Recognizing the significance of intellectual property (IP) to state core competitiveness, China seeks to transform itself into the world’s leading IP power. The number of patent applications submitted to the Chinese patent office have been the highest in the world since 2011. This PhD completion seminar will explore whether the Chinese market power in IP necessarily translates into its regulatory power – has China become an international IP rule-maker?
We have made significant progress as a society toward teaching individuals the craft of managing fear productively. We have been less successful, however, in designing regulatory systems that recognize fear as both an enabler and disabler of behavioural and social change.
This series, taking place over four weeks in Nov-Dec, will bring together regulatory scholars and practitioners to explore the positive and negative manifestations of fear and reflect on the strengths and weaknesses of a range of regulatory and governance approaches.
We have made significant progress as a society toward teaching individuals the craft of managing fear productively. We have been less successful, however, in designing regulatory systems that recognize fear as both an enabler and disabler of behavioural and social change. This panel will present insights on the role of fear in regulation.
Dr Imelda Deinla’s new book The Development of the Rule of Law in ASEAN: The State and Regional Integration is an interdisciplinary work that comparatively studies rule of law practices and the relationship between the rule of law and regional integration. Imelda will launch the book at this in conversation event alongside several experts in the field.
Due to a unique interplay of patent protection, regulatory exclusivity and trade secrets, the biopharmaceutical industry has so far been shielded from substantial generic competition. The introduction of biosimilars onto the market has not resulted in significant price reductions, and concerns regarding the substitution and interchangeability of original biologics with biosimilars persist.
This seminar will discuss how the biologics production process distorts the trade-offs that traditionally guided both patent protection and regulatory exclusivities: disclosure as key condition for benefiting from the corresponding monopoly position.
Fear is a common currency of authoritarian political power and is being wielded by a growing cadre of international leaders, including Putin, Duterte, Erdoğan and Trump. There is also the less confronting but just as insidious political sibling of paternalism, which cloaks the denial of political, economic and social agency by disadvantaged peoples in the respectability of ‘meaning well’. This panel examines how fear is being exploited by both authoritarianism and paternalism.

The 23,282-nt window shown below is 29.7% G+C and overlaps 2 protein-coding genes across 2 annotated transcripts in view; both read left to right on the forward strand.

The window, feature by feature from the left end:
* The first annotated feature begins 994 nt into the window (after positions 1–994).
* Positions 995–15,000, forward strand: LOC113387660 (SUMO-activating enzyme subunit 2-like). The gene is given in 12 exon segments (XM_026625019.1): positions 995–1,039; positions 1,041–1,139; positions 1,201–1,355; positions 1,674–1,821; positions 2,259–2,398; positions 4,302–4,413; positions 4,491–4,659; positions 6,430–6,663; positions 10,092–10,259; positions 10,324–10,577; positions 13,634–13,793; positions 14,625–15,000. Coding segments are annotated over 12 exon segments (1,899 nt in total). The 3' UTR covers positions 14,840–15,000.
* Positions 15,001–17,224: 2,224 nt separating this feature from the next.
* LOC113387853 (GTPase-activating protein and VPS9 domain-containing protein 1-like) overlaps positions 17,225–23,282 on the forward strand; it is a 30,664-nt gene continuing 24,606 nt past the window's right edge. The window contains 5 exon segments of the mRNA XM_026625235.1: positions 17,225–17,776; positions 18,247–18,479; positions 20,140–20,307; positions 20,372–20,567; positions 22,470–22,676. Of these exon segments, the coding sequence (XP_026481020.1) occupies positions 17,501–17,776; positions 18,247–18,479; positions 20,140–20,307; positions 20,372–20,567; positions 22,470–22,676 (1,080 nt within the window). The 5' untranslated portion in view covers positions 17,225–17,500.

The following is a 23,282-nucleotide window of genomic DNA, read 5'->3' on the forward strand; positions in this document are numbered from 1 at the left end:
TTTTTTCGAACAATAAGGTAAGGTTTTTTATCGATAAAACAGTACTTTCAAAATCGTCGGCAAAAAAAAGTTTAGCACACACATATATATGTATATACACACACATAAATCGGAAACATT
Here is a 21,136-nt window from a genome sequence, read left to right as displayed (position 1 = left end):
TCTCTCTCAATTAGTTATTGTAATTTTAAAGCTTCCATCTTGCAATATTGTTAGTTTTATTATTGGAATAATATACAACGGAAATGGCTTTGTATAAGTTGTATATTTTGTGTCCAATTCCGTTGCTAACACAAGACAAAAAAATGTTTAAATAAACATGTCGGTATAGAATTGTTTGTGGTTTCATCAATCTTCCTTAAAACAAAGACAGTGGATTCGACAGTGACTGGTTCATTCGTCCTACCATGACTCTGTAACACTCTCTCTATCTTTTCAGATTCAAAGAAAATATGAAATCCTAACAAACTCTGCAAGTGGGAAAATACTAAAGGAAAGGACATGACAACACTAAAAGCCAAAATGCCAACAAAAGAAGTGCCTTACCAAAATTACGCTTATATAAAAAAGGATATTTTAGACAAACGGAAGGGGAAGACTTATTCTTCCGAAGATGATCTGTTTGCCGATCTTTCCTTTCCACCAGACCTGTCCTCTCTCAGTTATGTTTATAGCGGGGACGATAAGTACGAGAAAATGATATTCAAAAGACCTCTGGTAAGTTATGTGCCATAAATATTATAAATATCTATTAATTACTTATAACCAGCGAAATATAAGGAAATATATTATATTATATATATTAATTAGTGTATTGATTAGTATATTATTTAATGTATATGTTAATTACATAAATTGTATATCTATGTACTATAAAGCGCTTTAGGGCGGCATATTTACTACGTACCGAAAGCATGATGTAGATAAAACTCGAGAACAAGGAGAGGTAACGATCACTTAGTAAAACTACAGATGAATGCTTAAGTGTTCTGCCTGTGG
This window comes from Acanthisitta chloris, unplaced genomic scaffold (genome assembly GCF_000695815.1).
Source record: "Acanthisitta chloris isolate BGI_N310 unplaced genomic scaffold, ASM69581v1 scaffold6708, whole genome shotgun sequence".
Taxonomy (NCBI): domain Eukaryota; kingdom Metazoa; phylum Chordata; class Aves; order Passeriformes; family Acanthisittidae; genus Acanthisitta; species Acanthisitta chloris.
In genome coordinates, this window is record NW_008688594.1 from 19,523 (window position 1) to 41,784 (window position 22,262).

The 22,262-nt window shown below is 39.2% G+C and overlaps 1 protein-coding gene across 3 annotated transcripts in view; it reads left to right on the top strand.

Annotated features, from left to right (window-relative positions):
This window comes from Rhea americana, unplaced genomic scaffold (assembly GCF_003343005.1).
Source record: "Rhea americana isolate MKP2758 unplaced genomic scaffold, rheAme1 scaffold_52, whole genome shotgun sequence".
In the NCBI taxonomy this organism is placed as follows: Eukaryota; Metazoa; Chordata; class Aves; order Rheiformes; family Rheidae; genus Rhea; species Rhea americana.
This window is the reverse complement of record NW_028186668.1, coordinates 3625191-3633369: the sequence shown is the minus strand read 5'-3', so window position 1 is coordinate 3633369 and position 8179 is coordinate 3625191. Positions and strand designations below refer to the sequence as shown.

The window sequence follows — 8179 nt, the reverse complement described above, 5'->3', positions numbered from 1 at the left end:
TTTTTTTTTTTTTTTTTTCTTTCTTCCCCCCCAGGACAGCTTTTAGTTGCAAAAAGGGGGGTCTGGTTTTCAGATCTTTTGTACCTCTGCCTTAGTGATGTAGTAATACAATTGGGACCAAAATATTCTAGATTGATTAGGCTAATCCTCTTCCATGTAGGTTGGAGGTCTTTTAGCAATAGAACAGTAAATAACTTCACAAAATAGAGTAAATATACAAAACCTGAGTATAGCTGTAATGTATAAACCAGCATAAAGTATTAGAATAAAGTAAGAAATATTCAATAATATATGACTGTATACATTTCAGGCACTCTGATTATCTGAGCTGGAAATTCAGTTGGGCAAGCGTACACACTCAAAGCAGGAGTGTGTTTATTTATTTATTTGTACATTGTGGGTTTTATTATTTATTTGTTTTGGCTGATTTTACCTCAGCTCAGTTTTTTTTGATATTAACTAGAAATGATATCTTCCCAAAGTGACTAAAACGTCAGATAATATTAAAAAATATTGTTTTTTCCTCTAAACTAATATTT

The relationship between fear and regulation is not well understood. Fear may be misplaced – think of our outsized fear of sharks, or it may be misused – as when fears of terrorism are used to justify curtailing civil liberties and invading privacy. This panel examines how fear has been misused and misplaced to justify either regulation or inaction.
Multiple challenges are associated with designing regulation that takes seriously the proposition that we only have one planet. Intersecting ecological crises highlight the limitations of problem-based regulation in dealing adequately with the problem of ecological limits. This seminar will tease apart the possibilities within existing regulatory approaches to map out how ecologically responsive regulation might develop.
The Mindanao problem is steeped in the search for identity, territory and legitimacy. The default setting and supreme aim of the modern Muslim insurgency in the southern Philippines has been to achieve an independent Islamic state, to one day resemble a resource-rich polity like nearby Brunei. This goal, however, has been notoriously elusive. So too have been recent attempts to further devolve and decentralise the sub-national region, which consistently rates as the poorest and most corrupt area in the Philippines. Like other conflicts involving Muslim ethnic groups (e.g., southern Thailand, Myanmar and Afghanistan), the Bangsamoro Rebellion is layered, intractable and constantly evolving. As demonstrated by the recently concluded Marawi Siege, positive outcomes for the peace process have been continually challenged by agitations from violent extremists under the global war on terror rubric.
Dr Charles G.L. Donnelly argues that the Mindanao problem is an elite problem. Based on extended field research with elite respondents spanning several presidential administrations, Dr Donnelly considers perspectives from a range of elite actors to explore, explain and interpret the armed rebellion. In developing his elite typology and theoretical framework, he advances an interdisciplinary methodology that combines the tools and insights of Western social science paradigms in his examination of the age-old struggle. Primary consideration, however, is given to the deleterious role of Muslim elite disunity in addressing why the Bangsamoro Rebellion against the Philippine state is seemingly never-ending. Through a series of case studies outlining the dynamics of the region, Dr Donnelly illuminates his argument about the contradictory fusion of persistence and fragmentation as the central attribute of Muslim resistance.